Breakthrough pain is a brief, often severe flare-up of pain that may occur during treatment for chronic pain. It is called breakthrough pain because it occurs despite treatment that has been regularly scheduled and is intended to control pain. Breakthrough pain may differ from person to person and is often unpredictable.
Doctors thoroughly evaluate the person to identify the cause of pain and its effect on daily life. If no cause is identified, doctors then focus on relieving pain and helping the person function better.
Doctors ask the person whether the person feels depressed, has anxiety about the pain, and is sleeping well. Identifying these symptoms is critical because they can make the pain worse and, if present, must be treated if the pain is to be effectively treated. A formal mental health evaluation may be necessary.
If a cause of chronic pain is identified, it is treated.
Treatment of chronic pain may include the following:
If treatments are ineffective, doctors may refer people to a pain clinic.
Depending on the severity of the pain, the following types of drugs may be used to treat chronic pain:
Nonsteroidal anti-inflammatory drugs (NSAIDs)
In most people taking pain relievers (analgesics) for chronic pain, the pain's intensity varies throughout the day. Intensity varies for several reasons, such as the following:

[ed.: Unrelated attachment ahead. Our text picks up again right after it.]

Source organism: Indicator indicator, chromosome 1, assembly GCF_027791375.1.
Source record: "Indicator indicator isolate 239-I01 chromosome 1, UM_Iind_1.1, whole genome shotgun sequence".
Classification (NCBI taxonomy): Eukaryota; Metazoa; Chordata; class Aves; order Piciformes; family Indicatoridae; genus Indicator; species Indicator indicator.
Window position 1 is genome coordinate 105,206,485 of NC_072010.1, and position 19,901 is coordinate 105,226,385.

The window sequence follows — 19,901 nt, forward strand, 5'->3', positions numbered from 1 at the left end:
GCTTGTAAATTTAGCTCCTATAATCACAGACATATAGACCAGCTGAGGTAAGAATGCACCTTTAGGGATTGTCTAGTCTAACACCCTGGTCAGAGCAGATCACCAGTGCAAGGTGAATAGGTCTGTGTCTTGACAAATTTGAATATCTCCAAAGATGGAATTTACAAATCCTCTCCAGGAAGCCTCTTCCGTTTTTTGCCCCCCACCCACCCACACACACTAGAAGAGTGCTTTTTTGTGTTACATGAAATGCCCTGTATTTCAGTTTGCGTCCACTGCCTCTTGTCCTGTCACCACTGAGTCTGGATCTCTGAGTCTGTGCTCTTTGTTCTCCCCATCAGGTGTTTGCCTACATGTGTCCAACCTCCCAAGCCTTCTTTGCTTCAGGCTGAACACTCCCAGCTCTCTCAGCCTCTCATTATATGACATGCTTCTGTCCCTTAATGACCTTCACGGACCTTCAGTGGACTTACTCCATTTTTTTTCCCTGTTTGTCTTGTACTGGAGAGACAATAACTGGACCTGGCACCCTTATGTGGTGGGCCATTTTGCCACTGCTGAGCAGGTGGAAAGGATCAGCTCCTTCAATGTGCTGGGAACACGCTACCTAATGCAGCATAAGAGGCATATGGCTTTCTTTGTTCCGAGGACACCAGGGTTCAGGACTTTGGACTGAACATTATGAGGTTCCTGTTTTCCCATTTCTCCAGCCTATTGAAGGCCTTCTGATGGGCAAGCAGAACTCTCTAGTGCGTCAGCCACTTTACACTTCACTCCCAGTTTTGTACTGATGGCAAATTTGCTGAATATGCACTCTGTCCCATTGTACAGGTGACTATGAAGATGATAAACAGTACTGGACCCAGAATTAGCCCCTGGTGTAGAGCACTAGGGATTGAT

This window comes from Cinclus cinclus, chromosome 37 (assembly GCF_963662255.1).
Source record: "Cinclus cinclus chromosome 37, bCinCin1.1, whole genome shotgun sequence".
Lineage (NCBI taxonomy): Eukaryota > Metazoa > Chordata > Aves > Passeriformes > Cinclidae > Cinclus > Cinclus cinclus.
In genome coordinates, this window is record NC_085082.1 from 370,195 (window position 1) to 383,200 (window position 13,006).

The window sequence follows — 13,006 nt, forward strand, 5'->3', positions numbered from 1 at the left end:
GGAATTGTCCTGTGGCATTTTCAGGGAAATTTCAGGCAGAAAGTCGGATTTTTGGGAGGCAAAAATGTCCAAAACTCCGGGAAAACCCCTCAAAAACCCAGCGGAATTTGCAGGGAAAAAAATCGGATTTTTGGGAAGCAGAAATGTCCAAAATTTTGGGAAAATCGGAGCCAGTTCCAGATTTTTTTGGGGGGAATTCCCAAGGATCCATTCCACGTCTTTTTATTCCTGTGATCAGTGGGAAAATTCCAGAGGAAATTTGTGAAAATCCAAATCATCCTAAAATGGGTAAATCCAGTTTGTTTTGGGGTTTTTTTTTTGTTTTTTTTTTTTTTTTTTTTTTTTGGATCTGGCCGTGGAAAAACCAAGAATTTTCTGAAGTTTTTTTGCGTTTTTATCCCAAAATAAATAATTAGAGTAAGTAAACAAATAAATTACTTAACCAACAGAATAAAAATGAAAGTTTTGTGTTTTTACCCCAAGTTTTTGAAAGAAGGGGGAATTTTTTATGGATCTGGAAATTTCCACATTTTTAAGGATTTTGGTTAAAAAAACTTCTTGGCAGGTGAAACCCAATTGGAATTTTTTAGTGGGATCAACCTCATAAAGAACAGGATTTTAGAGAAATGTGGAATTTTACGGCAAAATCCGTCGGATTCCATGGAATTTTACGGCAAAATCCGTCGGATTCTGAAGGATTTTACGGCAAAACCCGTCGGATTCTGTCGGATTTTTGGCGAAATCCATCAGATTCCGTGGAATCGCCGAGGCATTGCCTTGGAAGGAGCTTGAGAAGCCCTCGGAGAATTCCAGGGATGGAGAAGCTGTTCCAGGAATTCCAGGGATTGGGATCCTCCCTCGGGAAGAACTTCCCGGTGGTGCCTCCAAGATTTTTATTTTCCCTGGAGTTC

To make sure that blood levels of pain relievers do not become too low, doctors may change the doses and the times these drugs are taken.
Combinations of drugs usually relieve pain more effectively than a single drug.
Opioids are used most often to treat moderate to severe pain due to cancer or to other disorders that shorten lifespan (terminal disorders). Opioids are also used as part of hospice care. Opioids are sometimes underused in people in these situations, resulting in needless pain and suffering.
Opioids may be underused because doctors
However, in people with pain due to cancer or another terminal disorder, concerns about side effects should not limit the use of opioids because side effects can usually be prevented or managed, and addiction is less of a concern.
Experts have recently revised the guidelines about how opioids should be used to treat chronic pain due to disorders that are not cancer and that do not shorten lifespan. The reason for this change is increasing awareness of opioid side effects, including an opioid use disorder (addiction), slowing of breathing (respiratory depression), and death due to overdose. As a result, doctors usually prescribe nondrug treatments (such as physical therapy) and nonopioid analgesics (such as NSAIDs and adjuvant analgesics) rather than opioids for people with one of these disorders.
However, for moderate to severe pain due to these disorders, doctors may consider opioids if all of the following are present: